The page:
Shimano Tiagra Groupset Guide25 July 2020
It's just bloody good...
Mark Lovatt has been putting the miles in aboard a Tiagra 4700 equipped bike. We'd built him up a new bike using our standard spread of Tiagra parts, exactly the same groupset as we use on our Pro Carbon and RT-58 V2 alloy pre-built bikes, exactly the same as you can buy from us. With decades of experience on a bike Mark's ridden every iteration of every groupset from Shimano, Campagnolo, and SRAM in the last twenty years, so this weekend we sent him out on one of our unbranded alloy road bikes kitted out with a Shimano's Tiagra 4700 groupset to find out what he thinks.
Shimano Tiagra has always offered value for money and reliable performance, for a lot of people who are new to road cycling a Tiagra equipped bike maybe be their first. In the past, the leap between Tiagra and 105 (the next groupset in the Shimano hierarchy) seemed to be a fairly large one, but the latest version of Tiagra, 4700, Shimano have raised the bar.
First of all the clunky looks and feel of previous Tiagra groupsets has been streamlined and been brought up to date borrowing from the higher spec Shimano groupsets. Tiagra is now finished in a dark gray metallic finish that’s not a million miles away from the look of Ultegra. The similarities don’t end there either, Tiagra now also features Shimano’s latest four arm crank technology allowing for extra stiffness and greater functionality when it comes to swapping between different sized chain rings. Tiagra 4700 offers a 52/36, 50/34 and a 50/39/30 option giving plenty of options for every type of rider.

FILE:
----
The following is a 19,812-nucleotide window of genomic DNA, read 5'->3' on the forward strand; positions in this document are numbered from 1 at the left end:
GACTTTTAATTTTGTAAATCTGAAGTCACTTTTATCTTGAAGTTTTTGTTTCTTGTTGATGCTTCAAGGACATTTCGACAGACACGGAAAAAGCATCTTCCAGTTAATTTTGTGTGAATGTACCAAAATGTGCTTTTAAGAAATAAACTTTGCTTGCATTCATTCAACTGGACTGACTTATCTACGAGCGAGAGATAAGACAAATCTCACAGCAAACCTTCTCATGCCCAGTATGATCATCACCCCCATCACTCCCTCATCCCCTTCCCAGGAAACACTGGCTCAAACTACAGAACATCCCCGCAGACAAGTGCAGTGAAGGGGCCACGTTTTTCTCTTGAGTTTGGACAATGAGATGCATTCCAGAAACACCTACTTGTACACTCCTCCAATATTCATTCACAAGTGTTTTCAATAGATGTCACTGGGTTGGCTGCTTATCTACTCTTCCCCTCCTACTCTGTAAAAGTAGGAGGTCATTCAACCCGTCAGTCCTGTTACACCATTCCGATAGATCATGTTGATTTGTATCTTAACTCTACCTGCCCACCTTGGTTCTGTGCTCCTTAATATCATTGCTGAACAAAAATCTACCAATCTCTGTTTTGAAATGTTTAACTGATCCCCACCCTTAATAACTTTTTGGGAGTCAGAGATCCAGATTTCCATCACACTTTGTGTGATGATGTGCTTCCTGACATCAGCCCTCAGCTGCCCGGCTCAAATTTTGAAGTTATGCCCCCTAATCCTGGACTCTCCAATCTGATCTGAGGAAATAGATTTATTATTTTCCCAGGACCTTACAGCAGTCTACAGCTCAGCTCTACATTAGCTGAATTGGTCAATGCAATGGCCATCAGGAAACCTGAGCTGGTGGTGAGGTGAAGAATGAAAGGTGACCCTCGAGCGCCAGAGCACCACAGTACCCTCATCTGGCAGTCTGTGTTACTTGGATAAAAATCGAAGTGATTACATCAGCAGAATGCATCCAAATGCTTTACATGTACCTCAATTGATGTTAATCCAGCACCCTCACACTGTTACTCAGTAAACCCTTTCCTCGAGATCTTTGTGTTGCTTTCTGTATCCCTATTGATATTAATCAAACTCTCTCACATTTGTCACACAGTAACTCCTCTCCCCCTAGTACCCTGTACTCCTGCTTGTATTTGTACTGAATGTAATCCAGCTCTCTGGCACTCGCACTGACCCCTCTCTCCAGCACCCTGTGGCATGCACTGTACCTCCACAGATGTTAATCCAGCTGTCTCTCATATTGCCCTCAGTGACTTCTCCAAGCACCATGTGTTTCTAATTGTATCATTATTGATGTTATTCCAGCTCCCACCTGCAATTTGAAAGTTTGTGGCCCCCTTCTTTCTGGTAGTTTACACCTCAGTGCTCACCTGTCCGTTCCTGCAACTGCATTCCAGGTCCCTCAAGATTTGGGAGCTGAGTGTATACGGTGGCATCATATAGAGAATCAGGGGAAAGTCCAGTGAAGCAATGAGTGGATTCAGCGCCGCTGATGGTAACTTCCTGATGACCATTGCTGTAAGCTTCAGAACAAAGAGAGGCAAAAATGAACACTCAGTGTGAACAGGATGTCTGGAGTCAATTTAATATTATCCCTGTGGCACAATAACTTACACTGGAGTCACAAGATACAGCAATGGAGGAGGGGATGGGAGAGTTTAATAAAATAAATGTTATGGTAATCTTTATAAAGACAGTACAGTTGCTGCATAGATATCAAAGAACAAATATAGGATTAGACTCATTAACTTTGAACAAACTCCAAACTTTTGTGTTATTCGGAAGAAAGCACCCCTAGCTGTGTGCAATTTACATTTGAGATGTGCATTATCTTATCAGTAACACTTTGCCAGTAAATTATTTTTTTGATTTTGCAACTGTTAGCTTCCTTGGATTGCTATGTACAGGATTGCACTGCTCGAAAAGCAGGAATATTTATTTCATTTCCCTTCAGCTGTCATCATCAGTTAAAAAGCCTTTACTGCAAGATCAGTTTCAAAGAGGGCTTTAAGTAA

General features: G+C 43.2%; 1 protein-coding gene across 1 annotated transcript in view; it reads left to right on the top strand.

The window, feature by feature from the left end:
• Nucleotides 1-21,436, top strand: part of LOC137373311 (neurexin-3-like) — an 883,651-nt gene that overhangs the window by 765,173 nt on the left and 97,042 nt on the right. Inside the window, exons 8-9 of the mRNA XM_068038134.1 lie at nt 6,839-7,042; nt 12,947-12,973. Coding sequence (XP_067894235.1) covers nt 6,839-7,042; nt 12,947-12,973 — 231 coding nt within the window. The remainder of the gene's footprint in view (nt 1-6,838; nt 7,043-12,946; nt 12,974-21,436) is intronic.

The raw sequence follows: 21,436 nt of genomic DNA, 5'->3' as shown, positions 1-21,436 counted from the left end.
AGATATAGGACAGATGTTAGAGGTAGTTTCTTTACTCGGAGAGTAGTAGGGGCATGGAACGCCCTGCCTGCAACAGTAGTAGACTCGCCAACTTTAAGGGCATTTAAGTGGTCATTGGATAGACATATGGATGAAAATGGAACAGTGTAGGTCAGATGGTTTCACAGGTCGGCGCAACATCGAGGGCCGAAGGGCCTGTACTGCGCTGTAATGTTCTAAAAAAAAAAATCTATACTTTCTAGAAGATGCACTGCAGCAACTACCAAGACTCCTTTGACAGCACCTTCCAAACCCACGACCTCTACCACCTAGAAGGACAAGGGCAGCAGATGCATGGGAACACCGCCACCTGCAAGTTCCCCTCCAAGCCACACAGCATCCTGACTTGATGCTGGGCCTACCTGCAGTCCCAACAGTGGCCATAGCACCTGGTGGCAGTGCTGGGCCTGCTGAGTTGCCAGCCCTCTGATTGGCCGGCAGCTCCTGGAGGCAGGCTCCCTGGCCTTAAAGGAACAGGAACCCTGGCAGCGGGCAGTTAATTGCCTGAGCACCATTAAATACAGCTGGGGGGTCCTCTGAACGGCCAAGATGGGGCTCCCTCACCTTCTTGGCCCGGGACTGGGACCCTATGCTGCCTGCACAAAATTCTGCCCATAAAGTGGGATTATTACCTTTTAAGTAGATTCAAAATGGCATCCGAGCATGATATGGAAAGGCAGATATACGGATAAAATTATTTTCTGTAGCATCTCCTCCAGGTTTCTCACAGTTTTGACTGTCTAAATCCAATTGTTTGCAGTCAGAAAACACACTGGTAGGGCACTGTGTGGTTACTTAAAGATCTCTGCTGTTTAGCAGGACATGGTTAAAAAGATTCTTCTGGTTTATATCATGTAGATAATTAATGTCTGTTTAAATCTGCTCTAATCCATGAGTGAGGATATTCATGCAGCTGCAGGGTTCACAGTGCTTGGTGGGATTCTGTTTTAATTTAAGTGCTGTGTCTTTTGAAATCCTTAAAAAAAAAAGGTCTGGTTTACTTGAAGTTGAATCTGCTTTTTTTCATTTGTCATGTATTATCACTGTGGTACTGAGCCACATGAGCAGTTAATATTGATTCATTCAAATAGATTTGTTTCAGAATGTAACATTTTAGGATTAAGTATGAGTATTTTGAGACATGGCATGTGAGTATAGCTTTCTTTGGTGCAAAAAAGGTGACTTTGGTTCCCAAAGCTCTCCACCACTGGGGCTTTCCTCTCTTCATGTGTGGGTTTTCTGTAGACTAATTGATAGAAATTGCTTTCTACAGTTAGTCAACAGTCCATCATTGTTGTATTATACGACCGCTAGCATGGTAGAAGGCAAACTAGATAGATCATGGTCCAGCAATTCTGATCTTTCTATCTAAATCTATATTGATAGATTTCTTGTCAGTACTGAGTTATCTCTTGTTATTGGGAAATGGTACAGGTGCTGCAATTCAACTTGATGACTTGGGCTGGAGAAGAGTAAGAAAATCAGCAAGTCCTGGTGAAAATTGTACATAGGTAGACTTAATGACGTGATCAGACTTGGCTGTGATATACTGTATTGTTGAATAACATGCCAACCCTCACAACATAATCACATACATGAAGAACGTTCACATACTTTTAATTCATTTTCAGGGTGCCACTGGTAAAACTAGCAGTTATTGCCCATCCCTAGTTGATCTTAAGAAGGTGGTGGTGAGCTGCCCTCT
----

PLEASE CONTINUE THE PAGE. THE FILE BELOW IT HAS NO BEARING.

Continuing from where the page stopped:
The Tiagra rear mech is available in small and medium cage, but unlike the other Shimano ranges Tiagra’s medium cage option has the capacity to take an 11-34 cassette. This offers the widest range of gears of all of Shimano’s ranges, making Tiagra the perfect groupset for a touring set-up.
The Tiagra shifters have been redesigned in line with the higher spec Shimano ranges and now all cables run internally underneath the bar tape, this is the first time a Tiagra groupset has offered this feature and it really adds to the overall look and feel of the groupset. Shimano has also re-designed the Tiagra hood shape to be much smaller and easier to grip making the shifting and braking more accessible and fluid. The Tiagra range also offers a flat bar shifting option for anyone looking to run a flat bar road bike.
It's really what Shimano have done under the hood that makes the difference, new STI mechanics with a lighter more responsive lever feel for both shifting and braking. Tiagra has really come of age with all these changes and now rightly deserves its position on Shimano's top table. There's even a flat bar shifter option if you're looking to build a flat bar, commuter, hybrid or gravel bike.
Tiagra is perfectly suited to the demands of all recreational cyclists. Whether you're just coming back to cycling or starting to get serious about it for the first time, it's so good that it really makes you ask the question, why pay for anything more expensive? Your cycling friends might have opinions about Tiagra based on the previous versions of the groupset, but until they've ridden Tiagra 4700 they just won't know how good it really is. Make the smart choice for your next bike, chose Tiagra 4700.